Diagnosis: D502 was diagnosed with pneumonic pasteurellosis, with concurrent melioidosis and septicaemia. T507 was diagnosed with pneumonic pasteurellosis, with concurrent melioidosis, colisepticaemia, and reticulo-omasal perforation secondary to trauma.

 

This article is the first report of pneumonic and septicaemic mannheimiosis and pasteurellosis in a herd of Rusa timorensis and Dama dama deer in Malaysia. Cases of pneumonic mannheimiosis and septicaemic pasteurellosis has been previously described in D. dama (Carrigan et al., 1991), but no cases of septicaemic mannheimiosis has been described in R. timorensis or D. dama. Typically in domestic ruminants, mannheimiosis is only restricted to pulmonary manifestation, while pasteurellosis may lead to pneumonic or septicaemic manifestation. In this case, the concurrent infection by E. coli may contribute to the occurrence of septicaemia by M. haemolytica.

 

In cases of respiratory problems in a herd of deer, diseases of nutritional or infectious in nature should be considered in the list of differential diagnosis. This nutritional diseases are atypical interstitial pneumonia, and bracken fern toxicosis (Bell, 2008). On the other hand, the contagious diseases are bovine corona virus (BCoV) infection (Saif, 2010), bluetongue, pneumonic mannheimiosis, pneumonic pasteurellosis, and pneumonic mycoplasmosis (Donal, 2015). Multiple infections by these agents may be termed as shipping fever. In this herd, atypical interstitial pneumonia was ruled out due to no observation of the classical hyaline membrane formation in the histopathological examination of the lungs. Bracken fern does not exist in the compound of TPU, thus it was ruled out. BCoV was never reported in Malaysia. BCoV and bluetongue were ruled out because the observed neutrophils (suppurative) infiltrations was suggestive of bacterial infections. Thus, final diagnosis were made based on bacterial culture, which yielded M. haemolytica, and P. multocida along with E. coli and B. pseudomallei.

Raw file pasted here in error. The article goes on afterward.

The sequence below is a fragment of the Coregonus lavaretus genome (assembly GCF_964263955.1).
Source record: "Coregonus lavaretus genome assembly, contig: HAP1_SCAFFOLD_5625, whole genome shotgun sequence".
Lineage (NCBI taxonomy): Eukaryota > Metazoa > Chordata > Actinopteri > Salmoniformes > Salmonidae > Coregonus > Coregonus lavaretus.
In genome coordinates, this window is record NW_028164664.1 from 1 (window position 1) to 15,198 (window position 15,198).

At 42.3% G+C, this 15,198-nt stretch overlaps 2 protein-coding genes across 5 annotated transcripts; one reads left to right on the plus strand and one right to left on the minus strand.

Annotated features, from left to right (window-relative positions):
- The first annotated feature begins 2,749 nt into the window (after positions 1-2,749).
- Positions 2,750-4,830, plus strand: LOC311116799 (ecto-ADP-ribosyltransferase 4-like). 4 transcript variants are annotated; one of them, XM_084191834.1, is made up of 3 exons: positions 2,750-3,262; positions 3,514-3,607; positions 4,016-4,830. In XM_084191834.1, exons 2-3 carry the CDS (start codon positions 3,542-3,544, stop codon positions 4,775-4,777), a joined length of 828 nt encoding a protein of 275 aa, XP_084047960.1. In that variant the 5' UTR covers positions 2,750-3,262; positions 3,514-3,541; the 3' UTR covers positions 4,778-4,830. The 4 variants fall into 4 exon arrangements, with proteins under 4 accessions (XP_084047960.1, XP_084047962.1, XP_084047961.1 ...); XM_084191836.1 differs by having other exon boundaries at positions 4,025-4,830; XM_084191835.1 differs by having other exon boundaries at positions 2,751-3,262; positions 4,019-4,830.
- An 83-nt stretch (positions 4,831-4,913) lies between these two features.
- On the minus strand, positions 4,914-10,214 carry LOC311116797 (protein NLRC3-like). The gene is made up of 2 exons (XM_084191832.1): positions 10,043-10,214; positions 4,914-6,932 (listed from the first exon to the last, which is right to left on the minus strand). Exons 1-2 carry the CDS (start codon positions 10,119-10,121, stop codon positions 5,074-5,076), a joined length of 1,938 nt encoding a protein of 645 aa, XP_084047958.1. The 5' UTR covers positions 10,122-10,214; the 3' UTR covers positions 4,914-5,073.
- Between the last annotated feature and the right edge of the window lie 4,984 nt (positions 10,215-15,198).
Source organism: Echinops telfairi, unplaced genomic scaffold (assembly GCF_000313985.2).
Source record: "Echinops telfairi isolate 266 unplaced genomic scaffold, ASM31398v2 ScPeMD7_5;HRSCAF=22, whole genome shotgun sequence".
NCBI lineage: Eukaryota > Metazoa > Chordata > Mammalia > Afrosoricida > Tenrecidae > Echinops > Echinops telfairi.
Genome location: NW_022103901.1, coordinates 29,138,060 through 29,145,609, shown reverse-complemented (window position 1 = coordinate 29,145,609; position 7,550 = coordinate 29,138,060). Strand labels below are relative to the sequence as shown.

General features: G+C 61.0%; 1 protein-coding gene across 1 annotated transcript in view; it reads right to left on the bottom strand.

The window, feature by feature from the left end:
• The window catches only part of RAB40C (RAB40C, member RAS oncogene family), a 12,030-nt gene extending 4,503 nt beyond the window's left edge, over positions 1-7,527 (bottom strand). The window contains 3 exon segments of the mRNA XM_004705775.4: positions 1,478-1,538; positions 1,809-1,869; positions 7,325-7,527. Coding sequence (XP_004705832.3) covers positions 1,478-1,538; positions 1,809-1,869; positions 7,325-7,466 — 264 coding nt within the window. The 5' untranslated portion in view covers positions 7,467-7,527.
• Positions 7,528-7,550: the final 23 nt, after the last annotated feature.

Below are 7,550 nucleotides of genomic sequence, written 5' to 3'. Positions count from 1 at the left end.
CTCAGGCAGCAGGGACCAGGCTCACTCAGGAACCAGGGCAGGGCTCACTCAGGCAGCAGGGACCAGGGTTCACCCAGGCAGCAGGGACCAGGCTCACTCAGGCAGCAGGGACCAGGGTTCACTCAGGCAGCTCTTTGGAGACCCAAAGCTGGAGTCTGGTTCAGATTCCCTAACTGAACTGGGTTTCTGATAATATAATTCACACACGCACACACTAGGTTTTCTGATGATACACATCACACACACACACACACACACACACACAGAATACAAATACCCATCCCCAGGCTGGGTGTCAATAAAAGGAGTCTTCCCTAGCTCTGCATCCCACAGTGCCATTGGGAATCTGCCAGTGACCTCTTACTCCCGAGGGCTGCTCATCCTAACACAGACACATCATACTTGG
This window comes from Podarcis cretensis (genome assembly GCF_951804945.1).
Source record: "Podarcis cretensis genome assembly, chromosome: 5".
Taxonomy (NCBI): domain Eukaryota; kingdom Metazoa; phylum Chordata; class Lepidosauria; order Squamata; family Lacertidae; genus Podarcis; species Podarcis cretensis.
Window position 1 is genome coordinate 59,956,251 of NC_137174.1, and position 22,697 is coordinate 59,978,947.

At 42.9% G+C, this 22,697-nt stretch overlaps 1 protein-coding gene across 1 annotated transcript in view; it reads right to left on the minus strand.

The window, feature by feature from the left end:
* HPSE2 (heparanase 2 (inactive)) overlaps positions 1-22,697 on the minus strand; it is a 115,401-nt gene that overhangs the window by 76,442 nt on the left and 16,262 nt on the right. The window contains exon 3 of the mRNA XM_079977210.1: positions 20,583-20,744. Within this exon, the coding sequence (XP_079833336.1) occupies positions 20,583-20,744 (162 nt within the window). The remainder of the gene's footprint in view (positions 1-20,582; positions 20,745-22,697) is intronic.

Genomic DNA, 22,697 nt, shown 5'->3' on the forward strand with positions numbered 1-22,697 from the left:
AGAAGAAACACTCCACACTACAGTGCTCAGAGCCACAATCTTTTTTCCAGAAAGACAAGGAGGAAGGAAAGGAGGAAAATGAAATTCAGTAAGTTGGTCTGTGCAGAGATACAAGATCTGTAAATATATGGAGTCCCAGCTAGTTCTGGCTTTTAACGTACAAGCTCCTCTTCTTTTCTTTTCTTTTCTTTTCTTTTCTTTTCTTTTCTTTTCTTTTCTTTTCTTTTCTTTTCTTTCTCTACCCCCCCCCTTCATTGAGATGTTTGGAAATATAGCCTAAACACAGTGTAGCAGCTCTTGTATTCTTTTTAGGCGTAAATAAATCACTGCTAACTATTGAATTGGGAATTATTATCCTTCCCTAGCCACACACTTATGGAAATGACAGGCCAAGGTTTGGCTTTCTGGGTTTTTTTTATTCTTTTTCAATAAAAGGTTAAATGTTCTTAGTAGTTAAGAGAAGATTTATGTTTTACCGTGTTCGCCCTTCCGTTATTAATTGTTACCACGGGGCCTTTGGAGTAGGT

Apart from detailed description of clinical and pathological aspect of mannheimiosis in a deer, this article highlights the occurrence of pasteurellosis in a herd of deer recently being exposed to episodes of stressors. In this particular herd, the possible stress factors include transportation, introduction into new environment, inclement weather, feeding changes, underlying disease, and hierarchical relationship within the herd (Chung et al., 2015; Zamri-Saad et al., 1994). In small and large ruminants, it has been shown that stress highly contributes to the progression of mannheimiosis and pasteurellosis (Zamri-Saad et al., 1994; Straus et al., 1998). Severe, multiple stress factors may lead to severe immunosuppression which eventually leads to rapid proliferation of the respiratory tract normal flora to cause disease to animals (Grey and Thomson, 1971; Highlander, 2001). In this case, transportation and new environment stress occurred since the animals were recently being translocated from DBKL facility to TPU facility in March 2015, leading to the death of 2 deer in 29th June and 9th May 2015. Inclement weather was apparent especially in 2016 in which extreme temperature related to El Niño was reported (Fatimah et al., 2016). This inclement weather also affect the pasture quality, which in turn leads to poor nutrition to the herd. Underlying disease was evidenced by the isolation of B. pseudomallei in various organs of 2 deer.